For what it's worth, I'm often shooting f4 or f5,6 in the winter.
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Old 01-14-2019   #6
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The standard rules still apply snow is white not 18% grey so if you want white snow use f16 and the shutter speed that corresponds to the light conditions overcast, cloudy, sunny, etc.... Yes snow reflects light but the one stop difference is something that any negative film can handle, also snow can only reflect existing light, that's why I would use the Fstop speed combination that applies to lighting conditions (sky), overexposing is better than underexposing.
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Old 01-14-2019   #7
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Quote:
Originally Posted by carbo73 View Post
I does not have the luxury to adjust. I'm going to a trip to Norway with just three or four 35mm casettes and probably no meter. I will develop the films at home so I must be as close to the right aperture as possible.

But for example, in a very cloudy day in the snow surely there's much less light than in the sun. Then I asume it's not f22. Maybe just ad +1 aperture to sunny 16 when there's snow? So in a misty or winter sun it should be f16, in clous f11 and in heavy clouds f8. Right?
I underlined an important point: maybe you won't have the direct light on which Sunny 16 is based. So do bring the meter.

I would think twice about stopping down very much. Underexposure will make the snow look like mud. I know, I did it once, even though I knew better.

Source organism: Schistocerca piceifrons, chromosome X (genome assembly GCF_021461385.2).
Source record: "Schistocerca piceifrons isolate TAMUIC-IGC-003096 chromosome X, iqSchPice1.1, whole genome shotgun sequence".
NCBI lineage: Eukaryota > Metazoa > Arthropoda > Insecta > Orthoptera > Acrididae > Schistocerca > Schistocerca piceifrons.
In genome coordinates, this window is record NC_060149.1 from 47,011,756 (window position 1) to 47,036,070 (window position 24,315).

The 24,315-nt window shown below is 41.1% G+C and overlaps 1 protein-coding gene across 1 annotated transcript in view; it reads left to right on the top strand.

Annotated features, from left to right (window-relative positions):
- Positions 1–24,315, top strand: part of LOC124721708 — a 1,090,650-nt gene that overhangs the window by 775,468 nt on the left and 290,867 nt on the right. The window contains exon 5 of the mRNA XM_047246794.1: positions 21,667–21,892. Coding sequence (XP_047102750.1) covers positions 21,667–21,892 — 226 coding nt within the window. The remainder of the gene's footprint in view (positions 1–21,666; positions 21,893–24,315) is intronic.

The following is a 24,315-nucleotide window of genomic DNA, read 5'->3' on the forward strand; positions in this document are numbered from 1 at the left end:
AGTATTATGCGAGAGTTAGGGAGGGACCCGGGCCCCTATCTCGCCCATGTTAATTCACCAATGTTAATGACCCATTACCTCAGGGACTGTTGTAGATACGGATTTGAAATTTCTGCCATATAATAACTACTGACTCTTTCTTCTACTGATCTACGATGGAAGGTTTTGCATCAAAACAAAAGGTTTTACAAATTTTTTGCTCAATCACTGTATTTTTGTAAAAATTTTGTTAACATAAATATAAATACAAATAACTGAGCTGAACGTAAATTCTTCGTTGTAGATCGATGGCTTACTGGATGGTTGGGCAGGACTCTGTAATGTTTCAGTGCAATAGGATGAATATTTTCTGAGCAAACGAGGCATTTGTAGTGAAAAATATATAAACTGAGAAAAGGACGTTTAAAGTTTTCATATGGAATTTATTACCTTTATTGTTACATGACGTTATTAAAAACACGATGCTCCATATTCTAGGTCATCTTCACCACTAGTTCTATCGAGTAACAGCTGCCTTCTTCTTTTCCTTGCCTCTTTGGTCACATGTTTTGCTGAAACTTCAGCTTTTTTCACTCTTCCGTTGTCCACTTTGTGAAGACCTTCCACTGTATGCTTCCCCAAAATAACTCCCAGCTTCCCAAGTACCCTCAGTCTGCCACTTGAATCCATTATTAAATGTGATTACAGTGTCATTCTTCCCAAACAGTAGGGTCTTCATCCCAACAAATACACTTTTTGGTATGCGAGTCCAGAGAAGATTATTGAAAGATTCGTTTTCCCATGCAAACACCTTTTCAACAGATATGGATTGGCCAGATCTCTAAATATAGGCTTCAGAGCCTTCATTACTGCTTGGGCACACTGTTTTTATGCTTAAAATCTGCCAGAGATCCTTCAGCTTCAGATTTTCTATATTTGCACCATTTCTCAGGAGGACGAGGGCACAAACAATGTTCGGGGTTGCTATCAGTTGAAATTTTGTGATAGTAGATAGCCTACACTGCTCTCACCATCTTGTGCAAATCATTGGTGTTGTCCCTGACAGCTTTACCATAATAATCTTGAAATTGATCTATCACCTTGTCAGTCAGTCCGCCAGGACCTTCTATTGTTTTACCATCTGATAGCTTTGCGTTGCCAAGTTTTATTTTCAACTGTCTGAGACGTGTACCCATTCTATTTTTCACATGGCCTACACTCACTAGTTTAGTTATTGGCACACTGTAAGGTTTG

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Old 01-14-2019   #8
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Thanks to all for your answers. I'll try to meter with a mobile app or some other external meter, at least as a guide. And as basic rule, overexpose 1 stop to the sunny 16 rule.
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Old 01-14-2019   #9
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Quote:
Originally Posted by carbo73 View Post
Thanks to all for your answers. I'll try to meter with a mobile app or some other external meter, at least as a guide. And as basic rule, overexpose 1 stop to the sunny 16 rule.
I'd be doing more like 2 stops -- as others have mentioned, if you were to be using a reflected light meter, that meter would want to turn that white snow into middle grey. So to bring it back to textured white, you might consider opening up by 2 stops (or bracketing at the very least). If you're shooting and developing your own film, you might also want to moderate your development time to keep those highlights in check.

If you're concerned about being as close to proper exposure as possible, bring along a cheap incident light meter. Gossen Luna Pros can be had on eBay for as low as $15.
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Old 01-14-2019   #10
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The Sunny 16 Rule is designed to give you a perfect grey. Snow is white, and you most likely do not want to get grey looking snow, so you increase the exposure a little to get white snow. The blue sky will stay blue after a one stop extra exposure. In the end, you need to balance between several objects or target areas within your frame, and you sometimes will manage to get all target areas "perfectly" exposed, and sometimes you have to make choices.